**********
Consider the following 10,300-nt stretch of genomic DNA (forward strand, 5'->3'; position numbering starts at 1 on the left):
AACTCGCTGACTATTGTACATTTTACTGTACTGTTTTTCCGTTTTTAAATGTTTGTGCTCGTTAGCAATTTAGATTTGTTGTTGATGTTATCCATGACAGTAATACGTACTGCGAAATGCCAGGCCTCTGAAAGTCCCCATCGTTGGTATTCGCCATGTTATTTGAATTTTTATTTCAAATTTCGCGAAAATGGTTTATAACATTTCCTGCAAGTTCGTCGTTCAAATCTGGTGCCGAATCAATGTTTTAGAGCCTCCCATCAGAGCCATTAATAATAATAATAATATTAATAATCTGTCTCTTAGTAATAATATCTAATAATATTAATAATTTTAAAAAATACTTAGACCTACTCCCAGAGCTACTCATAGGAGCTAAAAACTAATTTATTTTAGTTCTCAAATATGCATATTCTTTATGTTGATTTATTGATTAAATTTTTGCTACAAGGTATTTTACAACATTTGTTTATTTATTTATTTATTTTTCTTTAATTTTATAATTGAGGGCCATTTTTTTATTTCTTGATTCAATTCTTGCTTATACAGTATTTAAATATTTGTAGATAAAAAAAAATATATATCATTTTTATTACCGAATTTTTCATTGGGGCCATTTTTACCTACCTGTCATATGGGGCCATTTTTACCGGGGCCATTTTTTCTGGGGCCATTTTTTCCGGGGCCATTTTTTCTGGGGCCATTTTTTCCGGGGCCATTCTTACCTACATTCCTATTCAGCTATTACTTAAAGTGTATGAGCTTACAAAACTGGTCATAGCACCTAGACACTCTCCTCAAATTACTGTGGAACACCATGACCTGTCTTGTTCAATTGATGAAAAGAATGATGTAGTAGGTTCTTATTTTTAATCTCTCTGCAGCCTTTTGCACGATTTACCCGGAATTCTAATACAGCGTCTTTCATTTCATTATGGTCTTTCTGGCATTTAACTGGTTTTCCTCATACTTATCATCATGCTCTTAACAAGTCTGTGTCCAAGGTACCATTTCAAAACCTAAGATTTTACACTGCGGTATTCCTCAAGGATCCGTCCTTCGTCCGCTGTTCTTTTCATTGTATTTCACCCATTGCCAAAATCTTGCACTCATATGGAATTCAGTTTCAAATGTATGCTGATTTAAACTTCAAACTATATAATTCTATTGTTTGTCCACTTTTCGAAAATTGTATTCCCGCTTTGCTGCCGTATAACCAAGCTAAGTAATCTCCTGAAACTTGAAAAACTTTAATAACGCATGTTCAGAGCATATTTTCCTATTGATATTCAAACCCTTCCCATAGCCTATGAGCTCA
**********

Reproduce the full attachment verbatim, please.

Consider the following 10,300-nt stretch of genomic DNA (forward strand, 5'->3'; position numbering starts at 1 on the left):
AACTCGCTGACTATTGTACATTTTACTGTACTGTTTTTCCGTTTTTAAATGTTTGTGCTCGTTAGCAATTTAGATTTGTTGTTGATGTTATCCATGACAGTAATACGTACTGCGAAATGCCAGGCCTCTGAAAGTCCCCATCGTTGGTATTCGCCATGTTATTTGAATTTTTATTTCAAATTTCGCGAAAATGGTTTATAACATTTCCTGCAAGTTCGTCGTTCAAATCTGGTGCCGAATCAATGTTTTAGAGCCTCCCATCAGAGCCATTAATAATAATAATAATATTAATAATCTGTCTCTTAGTAATAATATCTAATAATATTAATAATTTTAAAAAATACTTAGACCTACTCCCAGAGCTACTCATAGGAGCTAAAAACTAATTTATTTTAGTTCTCAAATATGCATATTCTTTATGTTGATTTATTGATTAAATTTTTGCTACAAGGTATTTTACAACATTTGTTTATTTATTTATTTATTTTTCTTTAATTTTATAATTGAGGGCCATTTTTTTATTTCTTGATTCAATTCTTGCTTATACAGTATTTAAATATTTGTAGATAAAAAAAAATATATATCATTTTTATTACCGAATTTTTCATTGGGGCCATTTTTACCTACCTGTCATATGGGGCCATTTTTACCGGGGCCATTTTTTCTGGGGCCATTTTTTCCGGGGCCATTTTTTCTGGGGCCATTTTTTCCGGGGCCATTCTTACCTACATTCCTATTCAGCTATTACTTAAAGTGTATGAGCTTACAAAACTGGTCATAGCACCTAGACACTCTCCTCAAATTACTGTGGAACACCATGACCTGTCTTGTTCAATTGATGAAAAGAATGATGTAGTAGGTTCTTATTTTTAATCTCTCTGCAGCCTTTTGCACGATTTACCCGGAATTCTAATACAGCGTCTTTCATTTCATTATGGTCTTTCTGGCATTTAACTGGTTTTCCTCATACTTATCATCATGCTCTTAACAAGTCTGTGTCCAAGGTACCATTTCAAAACCTAAGATTTTACACTGCGGTATTCCTCAAGGATCCGTCCTTCGTCCGCTGTTCTTTTCATTGTATTTCACCCATTGCCAAAATCTTGCACTCATATGGAATTCAGTTTCAAATGTATGCTGATTTAAACTTCAAACTATATAATTCTATTGTTTGTCCACTTTTCGAAAATTGTATTCCCGCTTTGCTGCCGTATAACCAAGCTAAGTAATCTCCTGAAACTTGAAAAACTTTAATAACGCATGTTCAGAGCATATTTTCCTATTGATATTCAAACCCTTCCCATAGCCTATGAGCTCA